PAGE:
When the FIA conducts its tests of new 'closed cockpit' concepts next month, it is hoped that they will offer the best of both worlds, protection from debris but easy cockpit exits for drivers.
Delivering on both those fronts is essential if, by covering cockpits, motor racing is not going to cure one problem but open up plenty others.
Ever since the crashes involving Henry Surtees at Brands Hatch in 2009, and Felipe Massa at the Hungaroring a week later, motor racing's governing body has been working hard on better cockpit protection.
But tests on fitting fighter jet canopies to single seaters highlighted key problems: either the debris would get shot high into the air and risk injuring spectators, or there would be tremendous difficulties in getting drivers out of cockpits in the event of more typical crashes.
Cockpit access issue
While covered touring cars and sportscars have doors to allow medical crews access, the only way in to a fighter jet canopy single seater would be in taking the cover off.
And if it became damaged, the car was upside, or there was another vehicle on top of it, valuable minutes could be lost trying to get cockpit access at the very time a driver needed help.
That is why the latest concepts due to be tried out are aimed at delivering both debris protection for driver, but not hindering cockpit access.
The first idea is for a series of vertical fans in front of the drivers head that will help deflect debris in the event of a crash.
The second idea, which has come from Mercedes as part of a project involving a lot of teams, is for a halo-style solution.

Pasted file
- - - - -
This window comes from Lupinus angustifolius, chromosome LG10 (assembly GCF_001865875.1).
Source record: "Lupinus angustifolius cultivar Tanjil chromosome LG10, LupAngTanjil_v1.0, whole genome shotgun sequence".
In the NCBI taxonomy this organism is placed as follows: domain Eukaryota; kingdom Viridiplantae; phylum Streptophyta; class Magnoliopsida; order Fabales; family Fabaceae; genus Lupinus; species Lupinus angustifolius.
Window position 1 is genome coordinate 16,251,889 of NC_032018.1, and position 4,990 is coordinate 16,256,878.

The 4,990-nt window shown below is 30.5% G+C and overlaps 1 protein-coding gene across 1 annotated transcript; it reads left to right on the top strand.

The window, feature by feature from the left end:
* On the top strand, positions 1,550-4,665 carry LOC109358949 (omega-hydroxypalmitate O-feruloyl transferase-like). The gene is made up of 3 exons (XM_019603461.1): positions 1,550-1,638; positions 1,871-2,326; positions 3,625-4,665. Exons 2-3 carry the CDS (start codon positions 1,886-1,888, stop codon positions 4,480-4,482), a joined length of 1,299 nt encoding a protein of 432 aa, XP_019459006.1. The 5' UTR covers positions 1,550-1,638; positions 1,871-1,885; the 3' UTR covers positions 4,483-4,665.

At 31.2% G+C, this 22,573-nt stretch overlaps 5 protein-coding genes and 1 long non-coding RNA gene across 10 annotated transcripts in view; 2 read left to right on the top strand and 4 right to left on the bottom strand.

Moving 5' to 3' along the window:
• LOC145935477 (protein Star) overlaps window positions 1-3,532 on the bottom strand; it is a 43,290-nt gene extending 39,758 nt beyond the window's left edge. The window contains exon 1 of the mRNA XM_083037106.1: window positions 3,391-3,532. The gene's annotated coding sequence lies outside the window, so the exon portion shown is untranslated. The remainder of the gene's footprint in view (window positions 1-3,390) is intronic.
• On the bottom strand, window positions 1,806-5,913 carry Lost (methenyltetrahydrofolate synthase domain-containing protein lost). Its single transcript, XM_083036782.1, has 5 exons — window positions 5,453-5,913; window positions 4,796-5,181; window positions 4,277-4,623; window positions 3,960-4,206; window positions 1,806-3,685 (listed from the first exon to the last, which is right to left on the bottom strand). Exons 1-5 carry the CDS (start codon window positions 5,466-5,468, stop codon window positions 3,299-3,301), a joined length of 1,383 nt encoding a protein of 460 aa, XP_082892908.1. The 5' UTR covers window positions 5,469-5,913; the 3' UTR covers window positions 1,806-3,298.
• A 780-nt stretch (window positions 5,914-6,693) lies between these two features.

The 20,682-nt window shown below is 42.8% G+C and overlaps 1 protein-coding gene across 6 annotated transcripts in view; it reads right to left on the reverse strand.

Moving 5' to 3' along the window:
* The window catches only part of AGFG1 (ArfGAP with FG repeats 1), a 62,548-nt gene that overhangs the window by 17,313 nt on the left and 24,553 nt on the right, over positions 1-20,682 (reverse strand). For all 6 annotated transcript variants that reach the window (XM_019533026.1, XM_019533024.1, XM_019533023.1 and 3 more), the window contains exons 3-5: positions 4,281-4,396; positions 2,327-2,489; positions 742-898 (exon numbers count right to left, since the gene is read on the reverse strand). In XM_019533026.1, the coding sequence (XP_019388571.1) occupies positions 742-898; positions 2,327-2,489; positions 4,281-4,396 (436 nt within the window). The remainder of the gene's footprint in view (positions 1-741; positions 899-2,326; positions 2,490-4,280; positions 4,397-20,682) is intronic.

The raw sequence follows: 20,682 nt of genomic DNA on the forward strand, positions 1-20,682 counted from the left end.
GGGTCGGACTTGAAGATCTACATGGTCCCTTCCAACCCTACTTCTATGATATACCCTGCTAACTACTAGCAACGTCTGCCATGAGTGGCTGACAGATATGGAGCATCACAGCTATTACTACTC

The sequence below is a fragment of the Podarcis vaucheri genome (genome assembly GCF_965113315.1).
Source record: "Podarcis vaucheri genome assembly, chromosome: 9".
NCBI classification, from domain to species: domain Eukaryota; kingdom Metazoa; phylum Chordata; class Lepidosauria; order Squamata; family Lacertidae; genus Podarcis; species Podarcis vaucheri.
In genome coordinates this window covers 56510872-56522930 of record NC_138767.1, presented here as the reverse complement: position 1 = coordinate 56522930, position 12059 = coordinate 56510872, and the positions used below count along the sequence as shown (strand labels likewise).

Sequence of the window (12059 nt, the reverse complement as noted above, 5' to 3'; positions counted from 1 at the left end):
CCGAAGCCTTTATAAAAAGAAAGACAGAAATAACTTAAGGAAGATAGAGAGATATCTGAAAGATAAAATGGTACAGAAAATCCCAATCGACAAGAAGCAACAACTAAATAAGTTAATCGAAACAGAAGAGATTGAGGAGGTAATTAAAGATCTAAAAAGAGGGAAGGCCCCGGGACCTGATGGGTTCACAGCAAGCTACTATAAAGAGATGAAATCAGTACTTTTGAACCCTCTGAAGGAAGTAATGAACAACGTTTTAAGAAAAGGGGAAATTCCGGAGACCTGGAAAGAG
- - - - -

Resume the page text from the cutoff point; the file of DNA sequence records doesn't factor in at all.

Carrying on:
As our video shows, this concept could deliver improved safety. But through a locking mechanism, can also be easily removed if required so the driver can get out of the cockpit quickly and easily.
Justin Wilson's fatal crash at Pocono has led to a number of calls for action to be taken – and all efforts made to do something about the situation.
Highly respected team boss Trevor Carlin, who has worked at all levels of the sport, says there should be no excuse for motor racing not introducing the best solution.
In an emotional blog on his team's website, Carlin wrote: "At such a tragic time it's easy to be seen to be jumping on a bandwagon with knee jerk reactions and no doubt my opinions will provoke criticism.
"But I wish I had written this piece earlier as the loss of our friend Henry Surtees stays with me everyday and I dread the inevitable next tragedy. Justin's cruel loss has prompted me to finally comment.
"Money is not the issue here. We are in an industry / sport which has a combined annual spend of billions of pounds, surely between us all we can find a solution quickly; proportionally all the teams and manufacturers can contribute for the greater good.
"There is no reason why a system cannot be designed and produced that ultimately fits all modern single seaters, an F4 driver is at the same risk as an Indy Car driver.
"Engineers will always find excuses why it won't work, but if as much time was spent looking for solutions instead of problems we would reach the answer sooner and lives will be saved.
"As for being a drama queen, I don't think so, just a father who feels a massive responsibility towards the young men and women who drive my cars every day."